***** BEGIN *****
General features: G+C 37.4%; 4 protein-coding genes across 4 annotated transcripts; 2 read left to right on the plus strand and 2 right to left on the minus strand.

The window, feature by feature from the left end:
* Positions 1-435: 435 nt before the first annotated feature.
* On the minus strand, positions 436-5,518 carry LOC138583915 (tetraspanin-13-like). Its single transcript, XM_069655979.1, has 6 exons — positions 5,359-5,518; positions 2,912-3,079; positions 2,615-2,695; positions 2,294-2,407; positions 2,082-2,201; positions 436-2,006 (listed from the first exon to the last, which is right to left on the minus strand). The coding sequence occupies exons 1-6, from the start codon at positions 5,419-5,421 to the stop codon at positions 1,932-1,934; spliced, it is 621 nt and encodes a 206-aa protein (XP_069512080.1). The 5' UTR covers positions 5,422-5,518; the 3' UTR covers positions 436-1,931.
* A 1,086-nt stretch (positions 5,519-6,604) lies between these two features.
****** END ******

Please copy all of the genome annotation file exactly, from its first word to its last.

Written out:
General features: G+C 37.4%; 4 protein-coding genes across 4 annotated transcripts; 2 read left to right on the plus strand and 2 right to left on the minus strand.

The window, feature by feature from the left end:
* Positions 1-435: 435 nt before the first annotated feature.
* On the minus strand, positions 436-5,518 carry LOC138583915 (tetraspanin-13-like). Its single transcript, XM_069655979.1, has 6 exons — positions 5,359-5,518; positions 2,912-3,079; positions 2,615-2,695; positions 2,294-2,407; positions 2,082-2,201; positions 436-2,006 (listed from the first exon to the last, which is right to left on the minus strand). The coding sequence occupies exons 1-6, from the start codon at positions 5,419-5,421 to the stop codon at positions 1,932-1,934; spliced, it is 621 nt and encodes a 206-aa protein (XP_069512080.1). The 5' UTR covers positions 5,422-5,518; the 3' UTR covers positions 436-1,931.
* A 1,086-nt stretch (positions 5,519-6,604) lies between these two features.